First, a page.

This is the beginning of an American concentration camp.—Dalton Trumbo to the House Un-American Activities Committee, 1947 (from the HBO movie TRUMBO, 2015)
Dalton Trumbo’s first name was James. During his exile as a blacklisted Hollywood screenwriter he used many different names so that he could go on working, go on writing, go on putting food on the table. One name would become legendary: Robert Rich.
In 1956, the movie The Brave One, the story of a Mexican boy’s fight to save the life of a young bull from the bullfighting ring, won the Academy Award for Best Story; now Best Original Story as of 1957. The win meant an Oscar for the screenwriter, but the night of the ceremony no one accepted the Oscar and it remained uncollected until the Academy of Motion Picture Arts and Sciences re-awarded it in 1975 to Dalton Trumbo.
I just drifted away; I quit going to meetings and never went back.—Dalton Trumbo, 1948 after leaving the Communist Party
There was no way Trumbo could have accepted that Oscar in 1957 because everyone connected with the production, from the director to the caterer, would have been put on the blacklist – those who could not and would not be hired within the film industry because of ties (real or imagined) to the Communist party. It was guilt by association.
There was another Oscar that Trumbo could not acknowledge and that was for the 1953 movie, which marked Audrey Hepburn’s film debut, and co-starred Gregory Peck: Roman Holiday.Trumbo had written Roman Holiday with John Dighton. Trumbo asked his friend and fellow script writer Ian McLellan Hunter, who was not blacklisted at that time, to put his name on the script, in lieu of Trumbo’s, a practice known as “fronting.” After 58 years, when the DVD of Roman Holiday was released, Writer’s Guild West voted to restore Trumbo’s name to the writer’s credit, and to keep McLellan’s name as well. Trumbo has a sole credit for original story.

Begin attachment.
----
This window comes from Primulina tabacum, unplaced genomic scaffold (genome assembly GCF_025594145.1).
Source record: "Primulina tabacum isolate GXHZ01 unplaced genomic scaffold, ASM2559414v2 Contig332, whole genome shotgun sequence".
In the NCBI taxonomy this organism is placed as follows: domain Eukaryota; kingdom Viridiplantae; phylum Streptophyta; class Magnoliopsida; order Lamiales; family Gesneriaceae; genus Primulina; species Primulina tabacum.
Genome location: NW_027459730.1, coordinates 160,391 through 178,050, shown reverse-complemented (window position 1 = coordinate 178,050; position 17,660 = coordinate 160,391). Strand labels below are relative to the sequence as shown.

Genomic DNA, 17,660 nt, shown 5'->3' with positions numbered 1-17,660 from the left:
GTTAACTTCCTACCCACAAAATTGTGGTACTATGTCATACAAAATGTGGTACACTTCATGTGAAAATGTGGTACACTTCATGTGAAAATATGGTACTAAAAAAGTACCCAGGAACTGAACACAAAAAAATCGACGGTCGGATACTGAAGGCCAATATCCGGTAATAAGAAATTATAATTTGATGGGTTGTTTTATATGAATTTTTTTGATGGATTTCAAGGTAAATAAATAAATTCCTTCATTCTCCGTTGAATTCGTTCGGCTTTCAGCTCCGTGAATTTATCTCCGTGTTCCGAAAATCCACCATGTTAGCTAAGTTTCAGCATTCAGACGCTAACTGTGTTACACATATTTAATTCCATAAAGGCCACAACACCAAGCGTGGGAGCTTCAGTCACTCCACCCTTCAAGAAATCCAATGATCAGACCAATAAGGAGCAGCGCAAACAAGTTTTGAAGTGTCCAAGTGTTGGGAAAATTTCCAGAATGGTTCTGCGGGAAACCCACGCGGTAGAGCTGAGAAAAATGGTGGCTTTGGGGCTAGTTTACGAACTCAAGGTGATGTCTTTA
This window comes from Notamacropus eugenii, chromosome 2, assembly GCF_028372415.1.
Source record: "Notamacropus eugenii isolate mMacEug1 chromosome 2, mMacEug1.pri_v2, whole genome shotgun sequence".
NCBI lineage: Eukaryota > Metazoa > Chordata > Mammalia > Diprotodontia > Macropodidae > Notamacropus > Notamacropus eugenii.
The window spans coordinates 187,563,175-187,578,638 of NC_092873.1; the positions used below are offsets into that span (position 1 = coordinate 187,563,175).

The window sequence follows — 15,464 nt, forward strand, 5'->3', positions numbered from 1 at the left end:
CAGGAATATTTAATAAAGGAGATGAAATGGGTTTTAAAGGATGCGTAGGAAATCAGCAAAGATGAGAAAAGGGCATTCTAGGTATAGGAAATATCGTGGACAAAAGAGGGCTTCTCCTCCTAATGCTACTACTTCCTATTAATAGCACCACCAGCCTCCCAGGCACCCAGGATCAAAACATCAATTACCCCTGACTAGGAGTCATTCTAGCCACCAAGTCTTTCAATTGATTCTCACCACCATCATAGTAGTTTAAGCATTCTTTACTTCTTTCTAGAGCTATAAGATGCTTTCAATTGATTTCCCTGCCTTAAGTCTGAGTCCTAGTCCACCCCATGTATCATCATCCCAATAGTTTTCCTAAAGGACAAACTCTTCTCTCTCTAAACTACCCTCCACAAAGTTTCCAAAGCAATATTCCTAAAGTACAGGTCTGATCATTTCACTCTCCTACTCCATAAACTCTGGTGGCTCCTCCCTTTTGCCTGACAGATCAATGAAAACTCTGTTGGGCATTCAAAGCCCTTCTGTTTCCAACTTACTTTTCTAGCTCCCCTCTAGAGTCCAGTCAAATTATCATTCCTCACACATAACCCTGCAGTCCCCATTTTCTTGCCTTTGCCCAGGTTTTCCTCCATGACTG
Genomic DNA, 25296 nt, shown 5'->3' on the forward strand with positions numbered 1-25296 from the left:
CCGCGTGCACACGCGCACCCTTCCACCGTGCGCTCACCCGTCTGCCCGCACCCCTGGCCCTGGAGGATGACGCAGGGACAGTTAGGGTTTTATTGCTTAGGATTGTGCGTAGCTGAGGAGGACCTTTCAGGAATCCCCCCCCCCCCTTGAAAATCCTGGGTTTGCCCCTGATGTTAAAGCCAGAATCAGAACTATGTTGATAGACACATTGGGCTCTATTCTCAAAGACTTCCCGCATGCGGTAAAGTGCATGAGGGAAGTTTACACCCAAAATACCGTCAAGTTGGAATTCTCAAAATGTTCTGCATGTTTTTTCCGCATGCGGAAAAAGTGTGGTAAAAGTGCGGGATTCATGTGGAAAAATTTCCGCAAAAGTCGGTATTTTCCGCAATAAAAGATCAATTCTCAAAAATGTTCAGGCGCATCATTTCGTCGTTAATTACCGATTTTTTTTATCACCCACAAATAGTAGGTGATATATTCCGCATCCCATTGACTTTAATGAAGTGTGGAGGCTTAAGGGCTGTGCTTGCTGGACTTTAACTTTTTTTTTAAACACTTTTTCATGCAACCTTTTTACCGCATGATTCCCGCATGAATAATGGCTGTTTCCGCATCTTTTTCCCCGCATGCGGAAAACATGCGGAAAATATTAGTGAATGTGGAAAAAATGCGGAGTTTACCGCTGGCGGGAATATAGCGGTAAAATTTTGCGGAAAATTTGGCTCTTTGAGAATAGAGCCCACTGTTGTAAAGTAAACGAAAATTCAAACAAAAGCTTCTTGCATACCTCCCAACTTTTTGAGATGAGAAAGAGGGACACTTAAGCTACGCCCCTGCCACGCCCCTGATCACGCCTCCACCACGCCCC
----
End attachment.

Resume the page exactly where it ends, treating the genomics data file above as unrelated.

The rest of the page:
If Trumbo seems to have been punished the most, it’s perhaps because he was one of the most vocal about rights granted the individual by the Constitution of the United States and he had the most to lose. It was really a “don’t bite the hand that feeds you” situation, and Trumbo was biting the hand up to the elbow. But his street cred was constantly being questioned by his fellow screenwriters, true believers, who had rubbed shoulders with him during their days in the Communist Party together; writers such as: Alvah Bessie (“Objective, Burma!”), Lester Cole (“The House of the Seven Gables”), John Howard Lawson (“Cry, the Beloved Country”), Albert Maltz (“The Naked City”) and Samuel Ornitz (“Imitation of Life”).
In the movie, a confrontation between a composite-character of all these writers, concocted for the HBO movie TRUMBO, Arlen Hird, portrayed by comedian Louis C.K., attempts to expose the underbelly of Trumbo’s bellyaching, because most screenwriters in Hollywood at the time did not have it nearly as good as Trumbo did, the insinuation being that he could afford to shoot his mouth off–he had a sprawling ranch, and a swimming pool for Christ sake.
Hird says to Trumbo: “You talk like a radical, but you live like a rich guy. I don’t think you’re willing to lose all this just to do the right thing.”
Trumbo retorts: “I’m not willing to fight for a lost cause, so you’re right, I’m not willing to lose it all, but I am willing to risk it all. That’s where the radical and the rich guy make a perfect combination.”
This conversation probably never took place, but it could have…it could have.